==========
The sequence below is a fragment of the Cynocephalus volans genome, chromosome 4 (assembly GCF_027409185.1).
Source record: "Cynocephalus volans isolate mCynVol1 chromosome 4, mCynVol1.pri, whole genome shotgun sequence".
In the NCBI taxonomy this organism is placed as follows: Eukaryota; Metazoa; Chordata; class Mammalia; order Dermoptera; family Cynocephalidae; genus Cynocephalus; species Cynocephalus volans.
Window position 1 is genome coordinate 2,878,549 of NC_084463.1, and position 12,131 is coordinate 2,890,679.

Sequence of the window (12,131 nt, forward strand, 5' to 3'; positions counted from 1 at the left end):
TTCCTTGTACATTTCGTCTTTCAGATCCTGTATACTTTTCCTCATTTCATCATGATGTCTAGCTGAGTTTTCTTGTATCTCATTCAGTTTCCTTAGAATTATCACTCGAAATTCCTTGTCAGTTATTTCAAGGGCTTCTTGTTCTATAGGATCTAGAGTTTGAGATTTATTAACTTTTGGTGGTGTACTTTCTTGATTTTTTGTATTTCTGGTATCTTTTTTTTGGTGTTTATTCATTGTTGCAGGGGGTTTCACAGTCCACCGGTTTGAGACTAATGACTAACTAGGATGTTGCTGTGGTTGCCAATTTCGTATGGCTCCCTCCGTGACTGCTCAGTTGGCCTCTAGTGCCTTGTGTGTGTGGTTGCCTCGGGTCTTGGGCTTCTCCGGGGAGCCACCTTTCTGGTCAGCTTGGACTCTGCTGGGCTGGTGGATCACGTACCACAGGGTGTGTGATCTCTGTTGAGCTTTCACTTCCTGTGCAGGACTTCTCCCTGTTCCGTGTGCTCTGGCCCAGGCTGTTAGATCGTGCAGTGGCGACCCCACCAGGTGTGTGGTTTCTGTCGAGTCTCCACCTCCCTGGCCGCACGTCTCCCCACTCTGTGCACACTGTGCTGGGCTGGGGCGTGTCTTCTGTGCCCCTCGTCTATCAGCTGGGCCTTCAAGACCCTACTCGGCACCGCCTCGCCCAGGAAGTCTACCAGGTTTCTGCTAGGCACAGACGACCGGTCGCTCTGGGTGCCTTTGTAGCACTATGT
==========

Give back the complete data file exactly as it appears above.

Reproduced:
The sequence below is a fragment of the Cynocephalus volans genome, chromosome 4 (assembly GCF_027409185.1).
Source record: "Cynocephalus volans isolate mCynVol1 chromosome 4, mCynVol1.pri, whole genome shotgun sequence".
In the NCBI taxonomy this organism is placed as follows: Eukaryota; Metazoa; Chordata; class Mammalia; order Dermoptera; family Cynocephalidae; genus Cynocephalus; species Cynocephalus volans.
Window position 1 is genome coordinate 2,878,549 of NC_084463.1, and position 12,131 is coordinate 2,890,679.

Sequence of the window (12,131 nt, forward strand, 5' to 3'; positions counted from 1 at the left end):
TTCCTTGTACATTTCGTCTTTCAGATCCTGTATACTTTTCCTCATTTCATCATGATGTCTAGCTGAGTTTTCTTGTATCTCATTCAGTTTCCTTAGAATTATCACTCGAAATTCCTTGTCAGTTATTTCAAGGGCTTCTTGTTCTATAGGATCTAGAGTTTGAGATTTATTAACTTTTGGTGGTGTACTTTCTTGATTTTTTGTATTTCTGGTATCTTTTTTTTGGTGTTTATTCATTGTTGCAGGGGGTTTCACAGTCCACCGGTTTGAGACTAATGACTAACTAGGATGTTGCTGTGGTTGCCAATTTCGTATGGCTCCCTCCGTGACTGCTCAGTTGGCCTCTAGTGCCTTGTGTGTGTGGTTGCCTCGGGTCTTGGGCTTCTCCGGGGAGCCACCTTTCTGGTCAGCTTGGACTCTGCTGGGCTGGTGGATCACGTACCACAGGGTGTGTGATCTCTGTTGAGCTTTCACTTCCTGTGCAGGACTTCTCCCTGTTCCGTGTGCTCTGGCCCAGGCTGTTAGATCGTGCAGTGGCGACCCCACCAGGTGTGTGGTTTCTGTCGAGTCTCCACCTCCCTGGCCGCACGTCTCCCCACTCTGTGCACACTGTGCTGGGCTGGGGCGTGTCTTCTGTGCCCCTCGTCTATCAGCTGGGCCTTCAAGACCCTACTCGGCACCGCCTCGCCCAGGAAGTCTACCAGGTTTCTGCTAGGCACAGACGACCGGTCGCTCTGGGTGCCTTTGTAGCACTATGT